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Why We Homeschool

I asked all three kids why they think we homeschool.  The boys were confused by the "why" question, but Dragonfly (almost 8) had a few suggestions.  "So that bully people won't bully us."  "So you won't miss us too much when we're gone all day."  "So we can learn."

Now that July has started, the stores are full of school supplies and fall clothes and many people are starting to think about back to school.  Perhaps you've been thinking about last year and wondering if you should homeschool this year.  I'm hoping in this article to give you some reasons why we home educate and to persuade you to come to the dark side.

Before I go into my list, I thought I should talk a bit about homeschooling in general.  (1)  Homeschooling is not "school at home" and every family is going to home educate differently.  (2)  Parenting your children's education is legal in all 50 US states and many countries; although, the laws and requirements will be different from community to community (do your research).  (3)  The cost of homeschooling depends greatly on the parents and the curriculum you chose, ranging from nearly free to thousands of dollars.  (4)  You still get to shop the back to school sales- but only if you want to!  (5)  There are lots of resources and support groups for homeschoolers, both in person and online, as well as lots of blogs (like this one) with ideas and printables for making the education more interesting.


As Dragonfly stated at the beginning of the post, one of the main reasons we homeschool is because of bullying.  The statistics say that mean behavior even to the point of pushing suicide are on the rise.  School was bad when I was young, I can't even imaging how bad it must be now!  If the primary school problem your child has is other kids, then you should homeschool them.

Time with My Children

I'm an extroverted introvert (seriously, right down the middle), which means that I enjoy being with people, but I also need my alone time for processing and creativity.  It can be exhausting to be with my children all day long, and I really feel it if I don't get enough alone time.  However, I still won't trade these days and years with my kids for anything.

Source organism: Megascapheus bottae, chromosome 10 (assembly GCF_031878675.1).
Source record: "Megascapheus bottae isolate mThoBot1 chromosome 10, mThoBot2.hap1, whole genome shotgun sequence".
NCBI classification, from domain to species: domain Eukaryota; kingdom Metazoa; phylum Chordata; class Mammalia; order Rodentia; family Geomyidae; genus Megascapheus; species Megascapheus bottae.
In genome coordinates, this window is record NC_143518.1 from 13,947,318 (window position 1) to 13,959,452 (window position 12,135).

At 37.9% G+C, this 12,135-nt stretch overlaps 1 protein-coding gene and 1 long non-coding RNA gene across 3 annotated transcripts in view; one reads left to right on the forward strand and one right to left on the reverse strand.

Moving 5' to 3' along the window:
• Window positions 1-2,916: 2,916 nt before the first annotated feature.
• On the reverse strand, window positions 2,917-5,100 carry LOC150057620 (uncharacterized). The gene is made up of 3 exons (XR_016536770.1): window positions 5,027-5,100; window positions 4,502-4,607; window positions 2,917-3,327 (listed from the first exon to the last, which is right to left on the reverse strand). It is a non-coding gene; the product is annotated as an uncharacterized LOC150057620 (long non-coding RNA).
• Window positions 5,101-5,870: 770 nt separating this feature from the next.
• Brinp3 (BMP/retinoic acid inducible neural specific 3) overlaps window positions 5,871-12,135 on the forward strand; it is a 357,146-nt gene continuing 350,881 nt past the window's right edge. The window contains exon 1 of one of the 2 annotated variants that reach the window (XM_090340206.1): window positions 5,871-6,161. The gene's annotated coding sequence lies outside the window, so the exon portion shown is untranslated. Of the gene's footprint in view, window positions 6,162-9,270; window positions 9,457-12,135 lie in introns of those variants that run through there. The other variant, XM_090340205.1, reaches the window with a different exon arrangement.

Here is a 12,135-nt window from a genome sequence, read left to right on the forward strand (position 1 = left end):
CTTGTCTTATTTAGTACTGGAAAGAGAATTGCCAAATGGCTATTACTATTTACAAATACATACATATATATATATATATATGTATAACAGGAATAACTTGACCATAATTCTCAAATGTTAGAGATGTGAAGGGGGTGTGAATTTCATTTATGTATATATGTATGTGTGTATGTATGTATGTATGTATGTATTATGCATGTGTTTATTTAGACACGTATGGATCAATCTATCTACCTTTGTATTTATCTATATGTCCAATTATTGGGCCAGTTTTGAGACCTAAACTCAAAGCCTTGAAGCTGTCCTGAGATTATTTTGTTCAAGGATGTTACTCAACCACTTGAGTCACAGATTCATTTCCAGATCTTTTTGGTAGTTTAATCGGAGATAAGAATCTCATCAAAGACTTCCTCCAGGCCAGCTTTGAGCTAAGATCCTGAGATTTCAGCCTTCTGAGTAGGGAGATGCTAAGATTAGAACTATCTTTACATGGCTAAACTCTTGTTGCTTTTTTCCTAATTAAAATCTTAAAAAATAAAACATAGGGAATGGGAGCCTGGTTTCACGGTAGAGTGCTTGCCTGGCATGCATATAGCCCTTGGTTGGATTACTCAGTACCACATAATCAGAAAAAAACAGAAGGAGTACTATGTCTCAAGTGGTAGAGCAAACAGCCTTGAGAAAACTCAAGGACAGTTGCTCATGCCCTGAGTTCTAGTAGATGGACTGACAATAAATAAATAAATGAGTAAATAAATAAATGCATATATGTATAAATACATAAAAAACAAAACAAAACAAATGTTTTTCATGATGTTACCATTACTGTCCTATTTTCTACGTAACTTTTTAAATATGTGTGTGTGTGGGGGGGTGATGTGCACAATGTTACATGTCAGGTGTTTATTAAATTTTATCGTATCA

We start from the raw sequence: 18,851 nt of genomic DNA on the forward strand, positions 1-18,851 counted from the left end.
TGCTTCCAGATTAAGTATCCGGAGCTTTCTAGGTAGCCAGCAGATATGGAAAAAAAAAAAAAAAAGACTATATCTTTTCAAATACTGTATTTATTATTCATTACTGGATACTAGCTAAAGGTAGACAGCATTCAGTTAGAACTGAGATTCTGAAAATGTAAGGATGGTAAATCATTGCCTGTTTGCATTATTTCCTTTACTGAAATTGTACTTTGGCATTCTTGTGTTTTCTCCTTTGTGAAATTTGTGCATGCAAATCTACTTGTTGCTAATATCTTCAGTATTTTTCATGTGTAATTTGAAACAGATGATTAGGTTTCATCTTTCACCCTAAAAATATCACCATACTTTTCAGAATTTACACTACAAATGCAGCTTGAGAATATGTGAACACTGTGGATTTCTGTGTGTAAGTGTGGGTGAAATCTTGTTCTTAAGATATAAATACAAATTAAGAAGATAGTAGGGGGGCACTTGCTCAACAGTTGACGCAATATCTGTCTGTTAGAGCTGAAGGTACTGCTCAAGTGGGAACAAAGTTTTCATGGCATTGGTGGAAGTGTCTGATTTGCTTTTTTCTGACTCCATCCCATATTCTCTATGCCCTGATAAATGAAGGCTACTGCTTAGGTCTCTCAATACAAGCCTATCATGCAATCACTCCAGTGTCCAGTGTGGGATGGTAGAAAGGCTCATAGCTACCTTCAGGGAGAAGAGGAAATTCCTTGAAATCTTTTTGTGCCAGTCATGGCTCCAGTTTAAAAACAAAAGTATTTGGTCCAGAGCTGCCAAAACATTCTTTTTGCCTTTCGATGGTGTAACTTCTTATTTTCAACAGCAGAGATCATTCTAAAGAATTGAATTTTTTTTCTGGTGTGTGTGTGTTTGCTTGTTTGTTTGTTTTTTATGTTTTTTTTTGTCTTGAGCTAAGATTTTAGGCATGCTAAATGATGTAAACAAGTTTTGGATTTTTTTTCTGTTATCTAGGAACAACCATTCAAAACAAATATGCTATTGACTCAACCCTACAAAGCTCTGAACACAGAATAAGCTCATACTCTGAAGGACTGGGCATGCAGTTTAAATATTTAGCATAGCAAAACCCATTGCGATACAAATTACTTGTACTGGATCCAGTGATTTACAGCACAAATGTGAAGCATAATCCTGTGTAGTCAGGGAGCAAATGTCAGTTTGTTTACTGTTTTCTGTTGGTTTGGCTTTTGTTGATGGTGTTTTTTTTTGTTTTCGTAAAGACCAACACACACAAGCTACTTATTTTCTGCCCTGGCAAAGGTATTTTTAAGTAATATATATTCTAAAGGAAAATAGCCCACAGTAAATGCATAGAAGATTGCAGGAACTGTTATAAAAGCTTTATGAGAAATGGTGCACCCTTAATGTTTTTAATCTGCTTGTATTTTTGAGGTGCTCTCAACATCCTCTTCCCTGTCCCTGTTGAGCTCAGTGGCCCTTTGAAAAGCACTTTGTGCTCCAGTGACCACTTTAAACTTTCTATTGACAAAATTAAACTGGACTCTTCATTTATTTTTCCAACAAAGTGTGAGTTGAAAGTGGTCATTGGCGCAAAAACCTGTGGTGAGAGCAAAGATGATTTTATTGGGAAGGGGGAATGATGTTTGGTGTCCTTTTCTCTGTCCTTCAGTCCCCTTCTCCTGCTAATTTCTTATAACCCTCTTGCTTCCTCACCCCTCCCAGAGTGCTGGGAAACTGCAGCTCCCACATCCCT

You know that meme that says, "You only get 18 summers with your kids?"  You also only get 18 years with your kids (even less if you adopted or are a stepparent).  When my kids look back on their childhoods, I hope they see that I enjoyed being their mom.


My kids don't have unsupervised screen time.  They don't have tablets or phones, and must ask permission to use the devices that are in the home.  It might sound strange, but one of the reasons we homeschool is to limit and supervise the amount of time the kids have in front of a screen and what they see on them.  With initiatives like "Technology in the Classroom" and state laws that mandate screen time for even young children, one of my concerns is what they have access to and who has access to them.  Being with the kids 24-7 isn't a complete fail-safe, but I know it's better than it would be if they were in school.


We hold personal beliefs that are very different from the what kids are taught in school, because we're Christians.  We want to raise them to be counter-cultural, which means keeping them home to learn from their parents and the Bible.  It's not only what the teachers would be instructing during formal times, but also what they might learn from their peers.  We want them not to grow up too fast and to learn in an environment where they feel safe.

Individualized Education

Without homeschooling, I probably wouldn't have realized that one of my boys needs bubble letters to write his letters or numbers, while the other one needs dotted lines.  When the second son is given bubble letters, he wants to color them in.  When the first son is given dotted lines, he can't make sense of them and tries to circle them or just gets frustrated.  Because we're homeschooling, I can give one of my boys one type of materials and the other boy a different type of worksheets.

With homeschooling, we can tailor each year and even each lesson to the individual child and their needs, interests, abilities, comprehension, or whatever.  It can't see a school, even a really good one with low numbers, being able to be that individualized.

I have more that I could write, but I'm going to save that for another day.  If you homeschool, tell me why you do in the comments.  If you think we're crazy, write and tell me that too!

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